On Saturday, I settled Mary’s car crash case against Allstate. We were scheduled to go to trial yesterday. Mary was injured in a 2017 car crash. The offer was $21,000 until about 4:30 on Friday afternoon when Allstate capitulated and paid the $100,000 policy limits.
And yes, I work on Saturdays.
This often happens in my practice. The client and I decide the value of the case and then we keep going until the other side realizes the wisdom of our position. Often, the only power an injured person has is a trial against the wrongdoer’s insurance company.
We took the medical doctor’s depositions by video tape and filed our full pretrial with the court. We argued the motions on Friday and were ready to go. The courthouse closed because of a winter storm and the judge kept the Motion hearing on schedule by doing them from his home on a conference call.
After winning the key motions and insisting on the accurate value of the case we got what Mary deserved.
In the second case, my great coworker Genavieve obtained a $90,000 settlement in a car accident case for her client Jamal where there was only $4,500.00 in medical billing charges. Sometimes, the low cost of medical bills does not reflect the severity of our client’s injuries.
Here, Jamal suffered a small labral tear in his right shoulder in a crash that happened like this:
He treated conservatively with physical therapy and injections. An orthopedic surgeon opined that an arthroscopic surgery would not be unreasonable for him to consider if he continued to have persistent pain and weakness.
However, the surgeon informed Jamal that the recovery process after such a surgery could take up to a year. Jamal works in a job that requires him to use his arm and shoulder. He already missed five weeks of work. Jamal ultimately decided to forego having the surgery, but he might go forward with it in the future.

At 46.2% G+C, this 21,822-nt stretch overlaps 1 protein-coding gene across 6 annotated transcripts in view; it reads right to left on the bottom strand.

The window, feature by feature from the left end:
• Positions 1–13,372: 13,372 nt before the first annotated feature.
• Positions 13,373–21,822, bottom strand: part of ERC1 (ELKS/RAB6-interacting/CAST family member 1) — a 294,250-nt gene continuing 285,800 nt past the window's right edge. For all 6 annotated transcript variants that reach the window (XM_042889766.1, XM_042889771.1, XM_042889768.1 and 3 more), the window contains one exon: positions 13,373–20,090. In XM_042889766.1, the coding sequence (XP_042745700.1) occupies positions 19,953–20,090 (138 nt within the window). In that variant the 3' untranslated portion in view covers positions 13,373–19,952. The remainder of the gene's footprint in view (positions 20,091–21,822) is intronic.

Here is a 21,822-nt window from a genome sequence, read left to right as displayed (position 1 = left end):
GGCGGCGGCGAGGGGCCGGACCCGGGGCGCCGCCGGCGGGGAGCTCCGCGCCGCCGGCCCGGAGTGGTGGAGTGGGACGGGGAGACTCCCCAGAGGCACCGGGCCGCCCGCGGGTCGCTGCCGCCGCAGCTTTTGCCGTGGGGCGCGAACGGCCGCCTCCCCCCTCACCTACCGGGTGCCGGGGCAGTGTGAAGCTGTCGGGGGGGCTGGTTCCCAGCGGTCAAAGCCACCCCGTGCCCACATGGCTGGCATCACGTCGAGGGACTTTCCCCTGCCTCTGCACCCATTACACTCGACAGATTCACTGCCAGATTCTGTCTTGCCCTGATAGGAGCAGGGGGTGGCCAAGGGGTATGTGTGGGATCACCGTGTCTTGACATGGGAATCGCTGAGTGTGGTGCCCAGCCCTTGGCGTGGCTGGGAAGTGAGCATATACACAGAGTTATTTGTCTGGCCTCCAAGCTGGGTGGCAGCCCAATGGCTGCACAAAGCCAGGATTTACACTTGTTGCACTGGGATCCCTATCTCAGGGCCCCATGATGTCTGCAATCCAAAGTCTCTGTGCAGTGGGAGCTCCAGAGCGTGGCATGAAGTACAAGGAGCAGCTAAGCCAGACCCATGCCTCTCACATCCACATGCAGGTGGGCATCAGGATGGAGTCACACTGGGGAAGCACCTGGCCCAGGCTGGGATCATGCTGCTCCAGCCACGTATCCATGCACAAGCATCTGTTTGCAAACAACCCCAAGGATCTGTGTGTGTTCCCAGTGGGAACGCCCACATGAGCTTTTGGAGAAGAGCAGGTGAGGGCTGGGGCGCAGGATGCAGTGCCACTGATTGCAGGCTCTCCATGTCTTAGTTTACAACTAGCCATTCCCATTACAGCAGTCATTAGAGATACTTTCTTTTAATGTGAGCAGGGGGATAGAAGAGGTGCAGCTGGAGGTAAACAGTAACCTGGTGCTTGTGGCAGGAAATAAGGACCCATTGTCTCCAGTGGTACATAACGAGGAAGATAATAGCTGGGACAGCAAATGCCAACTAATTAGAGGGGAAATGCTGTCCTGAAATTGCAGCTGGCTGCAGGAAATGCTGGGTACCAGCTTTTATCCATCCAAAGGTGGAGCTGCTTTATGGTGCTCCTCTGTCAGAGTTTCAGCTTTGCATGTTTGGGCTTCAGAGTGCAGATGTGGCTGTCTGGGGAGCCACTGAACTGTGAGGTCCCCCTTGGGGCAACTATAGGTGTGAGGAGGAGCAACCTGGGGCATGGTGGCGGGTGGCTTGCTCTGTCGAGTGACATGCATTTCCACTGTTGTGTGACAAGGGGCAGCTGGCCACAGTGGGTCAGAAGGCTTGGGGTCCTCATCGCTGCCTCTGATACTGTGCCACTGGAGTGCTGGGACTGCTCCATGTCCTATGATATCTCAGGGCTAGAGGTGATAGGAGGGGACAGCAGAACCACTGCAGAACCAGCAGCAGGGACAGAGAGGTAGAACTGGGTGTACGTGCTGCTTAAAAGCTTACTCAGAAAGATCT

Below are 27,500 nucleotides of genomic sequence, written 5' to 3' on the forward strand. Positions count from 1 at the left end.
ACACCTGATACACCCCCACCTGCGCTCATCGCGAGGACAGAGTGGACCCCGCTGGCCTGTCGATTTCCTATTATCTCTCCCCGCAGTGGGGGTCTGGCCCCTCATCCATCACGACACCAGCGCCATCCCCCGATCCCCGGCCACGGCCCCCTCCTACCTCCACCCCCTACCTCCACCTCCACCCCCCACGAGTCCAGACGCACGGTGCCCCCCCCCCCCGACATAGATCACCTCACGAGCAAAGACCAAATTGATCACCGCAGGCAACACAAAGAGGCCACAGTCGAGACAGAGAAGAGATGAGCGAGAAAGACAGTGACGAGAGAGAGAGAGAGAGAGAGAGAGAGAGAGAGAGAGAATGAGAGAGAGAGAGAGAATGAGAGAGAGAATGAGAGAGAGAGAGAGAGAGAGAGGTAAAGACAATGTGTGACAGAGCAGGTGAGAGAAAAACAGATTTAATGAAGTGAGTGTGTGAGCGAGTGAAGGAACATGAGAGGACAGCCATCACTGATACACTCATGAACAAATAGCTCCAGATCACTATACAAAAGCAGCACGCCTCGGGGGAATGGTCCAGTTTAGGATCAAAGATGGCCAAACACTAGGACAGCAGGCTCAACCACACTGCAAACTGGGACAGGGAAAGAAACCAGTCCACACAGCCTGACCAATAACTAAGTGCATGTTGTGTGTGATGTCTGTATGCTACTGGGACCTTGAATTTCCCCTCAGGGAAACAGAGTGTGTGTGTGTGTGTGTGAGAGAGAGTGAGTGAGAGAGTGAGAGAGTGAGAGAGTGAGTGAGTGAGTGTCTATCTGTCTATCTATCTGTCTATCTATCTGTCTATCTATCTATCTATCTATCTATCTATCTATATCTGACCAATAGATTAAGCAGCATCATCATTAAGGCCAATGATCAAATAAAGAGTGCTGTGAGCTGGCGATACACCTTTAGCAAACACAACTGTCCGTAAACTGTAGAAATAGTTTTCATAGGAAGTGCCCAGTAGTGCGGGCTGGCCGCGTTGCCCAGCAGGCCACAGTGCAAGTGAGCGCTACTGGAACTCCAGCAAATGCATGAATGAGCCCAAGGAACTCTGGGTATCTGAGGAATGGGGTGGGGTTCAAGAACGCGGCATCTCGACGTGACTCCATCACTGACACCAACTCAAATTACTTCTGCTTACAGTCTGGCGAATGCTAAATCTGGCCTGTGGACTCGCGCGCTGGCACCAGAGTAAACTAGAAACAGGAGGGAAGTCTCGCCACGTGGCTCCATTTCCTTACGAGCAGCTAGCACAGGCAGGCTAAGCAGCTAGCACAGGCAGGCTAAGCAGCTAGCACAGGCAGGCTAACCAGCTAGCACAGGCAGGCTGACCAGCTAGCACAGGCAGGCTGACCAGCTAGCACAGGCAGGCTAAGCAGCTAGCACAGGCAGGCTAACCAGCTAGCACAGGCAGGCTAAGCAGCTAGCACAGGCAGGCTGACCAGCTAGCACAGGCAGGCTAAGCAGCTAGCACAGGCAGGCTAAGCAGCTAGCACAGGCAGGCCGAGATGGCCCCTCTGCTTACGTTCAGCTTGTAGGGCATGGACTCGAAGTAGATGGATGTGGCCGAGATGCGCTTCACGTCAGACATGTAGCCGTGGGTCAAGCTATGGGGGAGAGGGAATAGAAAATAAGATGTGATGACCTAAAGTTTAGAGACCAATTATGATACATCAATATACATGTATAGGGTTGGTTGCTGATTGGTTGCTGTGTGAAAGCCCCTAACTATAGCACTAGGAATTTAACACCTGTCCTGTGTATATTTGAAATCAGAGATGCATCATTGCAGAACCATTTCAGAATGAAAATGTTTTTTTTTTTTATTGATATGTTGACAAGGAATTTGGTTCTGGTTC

In a situation like this, where a client has a serious injury but low medical bills, it is extremely important to add value to the case by highlighting other factors.
Here, Genavieve emphasized that this was a high speed collision on the highway, Jamal’s car was totaled, and objective evidence showed a labral tear.
In addition to the $4,500 in medical charges and $4,800 in lost wages already incurred by Jamal, Genavieve estimated the cost of a future arthroscopic labral repair ($27,171.00), anesthesia ($5,424.00), post-surgical physical therapy ($15,572.43), and future lost wages ($4,000 – $20,000). Suddenly, Jamal’s economic damages increased from $9k to ~$60k-$80k.
The policy limits in the case were $100,000. Genavieve sent a bad faith letter pursuant to RSMo. § 573.058, demanding the $100,000 limits.
Insurance companies are often hesitant to consider future medical or future lost wages, claiming they are speculative. But if they don’t consider them, and a jury does, they run the risk of getting an excess judgment at trial.
Likewise, Jamal ran the risk of going to trial with only $9,000.00 in actual damages, being cross-examined about why he had not had the surgery, and a jury disregarding the future medical and future lost wages.
As we approached trial, the insurance company offered $90,000 which we happily accepted.